A proposed class action looks to recover billions of dollars in losses allegedly suffered by United States Steel Corporation (U.S. Steel) shareholders that the lawsuit claims resulted in part from the “Carnegie Way,” an apparent sham named after co-founder Andrew Carnegie that aimed to make the corporation profitable again but instead caused significant production issues.
The suit, which looks to cover those who bought or otherwise acquired U.S. Steel securities between January 27, 2016, and April 25, 2017, explains that defendant Mario Longhi, U.S. Steel’s former CEO, brought in an outside advisory company in 2014 to implement a “transformational process” to make U.S. Steel profitable again. This process was dubbed the “Carnegie Way” and reportedly consisted of, in short, beefing up employee engagement with the program, making proactive improvements to the company’s manufacturing operations and facilities, and achieving “operational excellence,” which had to do with process improvements that could save the company money.
The lawsuit, citing “confidential witnesses,” says the Carnegie Way was a sham. It was widely known throughout U.S. Steel, according to the case, that of the three elements of the Carnegie Way, only “operational excellence”—the measure centered around cutting costs—was ever actually implemented. The defendants, who in addition to U.S. Steel and Longhi include current president and CEO David Burritt and general manager of investor operations Dan Lesnak, “severely curtailed the maintenance initiative” because of how much it would cost, the case says. At the same time, the company, according to a source cited in the suit, apparently adopted a motto of “don’t buy, get by.” These words were a directive to plant managers, who were allowed only to buy parts when necessary and had to rig machines together to keep them operational.
The shambolic Carnegie Way, along with extreme cost-cutting measures and a deteriorating steel market in 2015, left U.S. Steel with what the lawsuit describes as a “skeleton crew of inexperienced plant employees” who had no knowledge of maintaining or repairing equipment and were required to work up to 90 hours per week. A side effect of U.S. Steel’s personnel weaknesses, the lawsuit continues, were “severe unplanned outages,” resulting in lost production; production delays; and “at least a 20 percent” dip in product output stemming from equipment that had malfunctioned and was rendered inoperable.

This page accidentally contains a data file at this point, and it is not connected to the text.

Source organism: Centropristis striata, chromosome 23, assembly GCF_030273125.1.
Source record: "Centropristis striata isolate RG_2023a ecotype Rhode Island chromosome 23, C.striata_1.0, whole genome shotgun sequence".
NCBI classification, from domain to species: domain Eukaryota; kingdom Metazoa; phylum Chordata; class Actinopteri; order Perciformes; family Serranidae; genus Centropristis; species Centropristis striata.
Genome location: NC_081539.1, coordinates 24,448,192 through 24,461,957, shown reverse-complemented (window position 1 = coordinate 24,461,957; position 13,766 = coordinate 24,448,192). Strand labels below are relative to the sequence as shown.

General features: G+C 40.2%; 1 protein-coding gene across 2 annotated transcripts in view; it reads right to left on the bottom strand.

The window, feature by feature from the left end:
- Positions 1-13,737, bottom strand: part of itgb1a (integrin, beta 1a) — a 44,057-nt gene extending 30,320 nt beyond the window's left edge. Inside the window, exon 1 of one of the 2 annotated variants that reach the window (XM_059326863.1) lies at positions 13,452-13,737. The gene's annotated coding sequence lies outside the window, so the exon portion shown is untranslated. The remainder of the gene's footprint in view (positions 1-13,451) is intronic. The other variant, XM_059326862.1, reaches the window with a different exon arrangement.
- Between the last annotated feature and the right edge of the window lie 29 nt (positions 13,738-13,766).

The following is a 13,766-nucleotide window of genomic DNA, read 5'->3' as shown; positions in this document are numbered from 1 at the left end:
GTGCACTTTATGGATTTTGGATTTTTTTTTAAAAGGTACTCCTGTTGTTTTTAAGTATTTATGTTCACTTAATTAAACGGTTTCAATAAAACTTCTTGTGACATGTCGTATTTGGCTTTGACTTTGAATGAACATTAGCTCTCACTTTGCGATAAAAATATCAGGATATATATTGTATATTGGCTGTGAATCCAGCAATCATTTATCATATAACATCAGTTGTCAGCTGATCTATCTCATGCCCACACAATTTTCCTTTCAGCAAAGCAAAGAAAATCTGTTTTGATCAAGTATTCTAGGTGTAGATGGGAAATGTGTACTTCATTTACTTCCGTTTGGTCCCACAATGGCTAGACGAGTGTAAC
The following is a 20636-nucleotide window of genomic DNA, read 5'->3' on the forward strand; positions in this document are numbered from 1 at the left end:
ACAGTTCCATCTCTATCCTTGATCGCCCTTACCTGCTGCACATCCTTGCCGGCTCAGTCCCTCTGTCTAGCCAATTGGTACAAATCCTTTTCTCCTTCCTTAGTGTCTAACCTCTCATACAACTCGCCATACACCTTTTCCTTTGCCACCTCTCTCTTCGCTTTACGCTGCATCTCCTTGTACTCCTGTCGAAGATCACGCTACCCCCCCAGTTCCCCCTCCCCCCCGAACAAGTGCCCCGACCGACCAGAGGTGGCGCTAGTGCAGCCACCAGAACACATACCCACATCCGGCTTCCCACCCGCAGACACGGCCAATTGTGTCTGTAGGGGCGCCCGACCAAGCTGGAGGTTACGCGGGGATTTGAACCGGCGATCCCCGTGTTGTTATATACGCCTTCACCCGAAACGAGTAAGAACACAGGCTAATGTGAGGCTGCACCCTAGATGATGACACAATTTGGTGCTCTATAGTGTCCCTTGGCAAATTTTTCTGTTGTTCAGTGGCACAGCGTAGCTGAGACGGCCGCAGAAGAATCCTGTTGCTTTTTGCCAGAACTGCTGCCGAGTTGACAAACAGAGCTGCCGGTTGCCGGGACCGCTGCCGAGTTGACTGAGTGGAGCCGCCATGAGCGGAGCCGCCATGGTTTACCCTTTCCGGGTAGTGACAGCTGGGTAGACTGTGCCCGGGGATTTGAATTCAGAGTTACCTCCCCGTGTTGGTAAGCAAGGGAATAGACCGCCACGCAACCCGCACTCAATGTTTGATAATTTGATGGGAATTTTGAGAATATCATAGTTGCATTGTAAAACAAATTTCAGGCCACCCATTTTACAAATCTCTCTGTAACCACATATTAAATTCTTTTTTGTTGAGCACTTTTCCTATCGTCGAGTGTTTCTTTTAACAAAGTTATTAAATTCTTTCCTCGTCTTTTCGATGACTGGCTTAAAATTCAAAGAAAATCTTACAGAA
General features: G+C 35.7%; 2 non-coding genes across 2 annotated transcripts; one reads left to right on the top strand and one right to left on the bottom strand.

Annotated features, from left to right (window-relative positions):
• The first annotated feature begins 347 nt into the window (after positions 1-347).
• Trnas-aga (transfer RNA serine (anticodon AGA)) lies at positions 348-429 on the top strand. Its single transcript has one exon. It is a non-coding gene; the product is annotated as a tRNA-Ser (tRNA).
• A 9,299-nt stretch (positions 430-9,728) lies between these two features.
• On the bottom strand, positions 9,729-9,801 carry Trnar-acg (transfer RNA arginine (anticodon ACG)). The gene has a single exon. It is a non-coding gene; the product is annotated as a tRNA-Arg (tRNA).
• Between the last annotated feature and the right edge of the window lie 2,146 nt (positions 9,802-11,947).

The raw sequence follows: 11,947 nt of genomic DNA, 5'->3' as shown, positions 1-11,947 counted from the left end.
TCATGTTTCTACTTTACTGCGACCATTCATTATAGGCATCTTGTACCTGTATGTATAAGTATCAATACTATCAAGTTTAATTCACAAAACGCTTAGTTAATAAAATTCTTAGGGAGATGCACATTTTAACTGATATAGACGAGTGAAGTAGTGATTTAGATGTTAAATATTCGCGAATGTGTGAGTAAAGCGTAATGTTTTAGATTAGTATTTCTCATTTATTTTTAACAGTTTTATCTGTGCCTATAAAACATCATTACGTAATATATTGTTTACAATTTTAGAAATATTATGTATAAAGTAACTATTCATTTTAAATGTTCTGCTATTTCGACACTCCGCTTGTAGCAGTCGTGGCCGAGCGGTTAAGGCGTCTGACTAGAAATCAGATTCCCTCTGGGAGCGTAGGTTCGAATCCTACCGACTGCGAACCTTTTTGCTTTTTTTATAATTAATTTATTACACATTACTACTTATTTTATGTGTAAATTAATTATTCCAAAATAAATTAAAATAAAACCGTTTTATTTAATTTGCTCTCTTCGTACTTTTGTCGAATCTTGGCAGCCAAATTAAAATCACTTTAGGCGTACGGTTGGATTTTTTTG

The decisions that led up to all this, combined with the unplanned outages and financially rooted mechanical disrepair, resulted in “thousands of tons of missed steel production” during the class period, the complaint says.
Despite possessing knowledge that U.S. Steel was handcuffed by significant and costly unplanned outages and production delays, the defendants, the lawsuit stresses, repeatedly assured investors that the Carnegie Way was working. Morever, U.S. Steel and its top brass, the case says, claimed to investors that the Carnegie Way was “much more than a cost cutting initiative.”
“According to confidential sources, extreme cost-cutting was in reality the only Carnegie Way initiative that the defendants implemented,” the complaint reads, noting that despite the improvement of the global steel economy in 2016, U.S. Steel was unable to take advantage of favorable market conditions due to ballooning repair costs and unplanned outages.
But the saga presented by the lawsuit doesn’t end there. Two months before U.S. Steel first hinted that it was experiencing unplanned outages, the company conducted what the lawsuit calls a “well-timed” secondary offering of 21.7 million shares to unsuspecting investors, which netted the company $482 million. The shares were sold despite U.S. Steel’s awareness of the hard truth that the company would have to undertake a “large,” multi-year “asset-revitalization” in order to restore its former position.
The crux of the case, however, is what allegedly went on behind closed doors away from the eyes of the stock market:
“While concealing the true state of U.S. Steel’s business from the market, defendants Longhi and David Burritt began on November 23, 2016 to dump approximately 57% and 64% of their personal holdings of U.S. Steel stock, respectively. These defendants collectively sold 699,671 shares for proceeds of approximately $25 million over eight trading days. Prior to this neither Longhi nor Burritt had sold a single share of their U.S. Steel stock.”
It wasn’t until April 25, 2017, when U.S. Steel announced its first quarter results for that year, that the truth emerged
“While the market was expecting the Company to turn a strong profit, the defendants announced a ‘surprise’ net loss of $180 million, or $1.03 per diluted share. Commenting on results, U.S. Steel Chief Executive Officer Mario Longhi said, ‘[w]hile our segment results improved by over $200 million compared with the first quarter of 2016, operating challenges at our Flat-Rolled facilities prevented us from benefiting fully from improved market conditions’ (emphasis added).”
The release of this news saw a more than 27 percent drop in U.S. Steel Stock, the case says, reportedly the steepest decline since 1991.